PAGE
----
T+A Music Player Media Streamer

"Two years ago I discovered my latest guilty pleasure: Internet radio. As long as it's 192k or higher. My whole buying/download cycle had been reduced. The pleasure and savings have increased. If they succeed in killing Net radio, I'm done with the hobby."—Reader Peter DeBoer, in response to a recent Stereophile online poll.

Music lovers now have an ever-churning sea of compelling digital audio sources lapping at their feet. Into this vast ocean dive the equipment manufacturers and computer leviathans and their attendant tinkerers, trying to channel the steady flow of new formats and datastreams into something usable and sonically acceptable. Thanks to lossy formats like MP3 and the popularity of lo-rez streaming, this hasn't been easy.

Back in audio's salad days, before the interwebs, you had radio, discs, and tapes. If only the choices were still so few and so simple. These days, as a result of the dozens of sources for music, audio components can resemble a meal put together from an a la carte buffet. You can choose any combination of amp, preamp, tuner, DAC, disc player, music server, networking device, phono preamp, iPod dock, and more. As the permutations increase exponentially, in many cases the standard component categories of preamp, disc player, iPod dock, etc., no longer apply.

So the trick for manufacturers is to sort the options down to usable products that tap into the audio zeitgeist of our historical moment of post-disc streaming. With its Music Player ($3600), the German company T+A elektroakustik has made some intriguing choices; the question is whether or not the resultant concoction will satisfy the widely varying tastes of contemporary audiophiles such as reader Peter DeBoer.

Come and Get It
Here's what T+A pulled from the menu and piled on the Music Player's (MP) plate: CD player, iPod Dock, FM tuner, built-in Web-radio streaming, computer and/or NAS drive networking, and a DAC with input switching for two external digital sources. The MP also has a remote control, and variable output so it can function as a digital preamp (more on this later).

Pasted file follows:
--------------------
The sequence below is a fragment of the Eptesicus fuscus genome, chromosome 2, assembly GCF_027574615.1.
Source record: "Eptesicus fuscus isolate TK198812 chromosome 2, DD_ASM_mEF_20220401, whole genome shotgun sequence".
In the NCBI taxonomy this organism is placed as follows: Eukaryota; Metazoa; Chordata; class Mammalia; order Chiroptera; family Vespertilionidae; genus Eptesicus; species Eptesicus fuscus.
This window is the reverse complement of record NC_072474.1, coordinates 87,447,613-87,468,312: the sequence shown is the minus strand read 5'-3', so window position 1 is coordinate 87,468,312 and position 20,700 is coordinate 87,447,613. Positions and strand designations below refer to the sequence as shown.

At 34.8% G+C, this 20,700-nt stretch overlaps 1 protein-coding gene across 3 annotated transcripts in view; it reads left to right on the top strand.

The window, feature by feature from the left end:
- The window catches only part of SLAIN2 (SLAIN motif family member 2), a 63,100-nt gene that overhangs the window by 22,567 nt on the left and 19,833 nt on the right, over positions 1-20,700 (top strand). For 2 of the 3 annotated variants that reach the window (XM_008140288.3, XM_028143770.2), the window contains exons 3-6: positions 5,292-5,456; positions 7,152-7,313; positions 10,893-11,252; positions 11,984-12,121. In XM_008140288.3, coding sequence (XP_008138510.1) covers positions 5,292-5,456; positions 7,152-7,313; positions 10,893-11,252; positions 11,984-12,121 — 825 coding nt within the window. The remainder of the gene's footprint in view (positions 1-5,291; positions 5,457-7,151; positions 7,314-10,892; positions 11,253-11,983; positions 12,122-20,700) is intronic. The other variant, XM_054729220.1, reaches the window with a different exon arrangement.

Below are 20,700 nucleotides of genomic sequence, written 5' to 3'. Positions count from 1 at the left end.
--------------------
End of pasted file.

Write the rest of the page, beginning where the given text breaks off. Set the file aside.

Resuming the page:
The MP's design and metalwork are top-notch, with precise fit'n'finish and an elegant yet understatedly to-the-point modern style. Curved, satin-smooth side panels of dark metal contribute to the luxe look—this is one component you won't want to hide in a cabinet. It's solid and heavy, with no flimsy sheet-metal panels.

Out front, starting at the left, are: a power button, four input selectors—Disc, Radio, SCL (Streaming Client), Dig 1/2 (for the two digital inputs)—and a Menu button. In the center is the monochrome alphanumeric display, below it the disc drawer, and to the right of that the Open/Close button, an Enter button surrounded by navigation buttons in the four directions, and to the right of those are six CD-player buttons: CD Stop, Play, Skip, FF, Favorites, and Mode.

To the Backcave
The rear panel is recessed from the rear edges of the top and bottom plates and the side panels by about 2", which, in an open equipment rack, gives you a very tidy-looking component—all connectors are hidden. A steel bar runs from side to side below the rear connections, over which you can run your wires in a neat array. At the very least, such a rear-panel design lets you push the MP right up against the wall, with all cables tucked out of sight and routed downward—but it also keeps the rear panel in the dark, and forced me to learn Input Braille to find the right jacks when switching cables for comparisons.

Facing the rear panel and starting from the left are: the two-channel RCA analog outputs, an FM antenna jack, S/PDIF RCA digital out, S/PDIF and TosLink digital in, WLAN and 10/100 Ethernet (marked "LAN") ports, and a USB input for connecting to a USB stick or USB hard drive. There's also a blanked-off spot for an FM/DAB antenna, if and when it becomes available. Next is an iPod connector that uses an included adapter and cable, and an RS-232 connector for firmware updates and for networking with external control devices such as those made by RTI, Savant, Crestron, and AMX. Finally, there are two E Link connectors for interfacing with the T+A Power Plant amplifier, which then takes over control of the MP. The MP can handle MP3, WMA, AAC, FLAC, OGG-Vorbis, and WAV files, but not AIF files.

Though high-resolution downloads are becoming easier to find, I wasn't able to use the MP with them. The current product's network processor, via USB, LAN, or WiFi, peaks at a depth of 16 bits and a sampling rate of 48kHz, though its DAC can handle 24/96 via the S/PDIF input. By the time you read this, however, T+A says it will have released a firmware upgrade that allows the network processor to handle anything up to 24/96 for FLAC or WAV files, which will then grant access to some of the downloadable 24/96 or 24/88.2 files offered by HDtracks, Music Giants, Blue Coast Records, Linn, and others.

T+A elektroakustik
Planckstrasse 9-11
D-32052 Herford, Germany
(49) (0)52-21-7676-0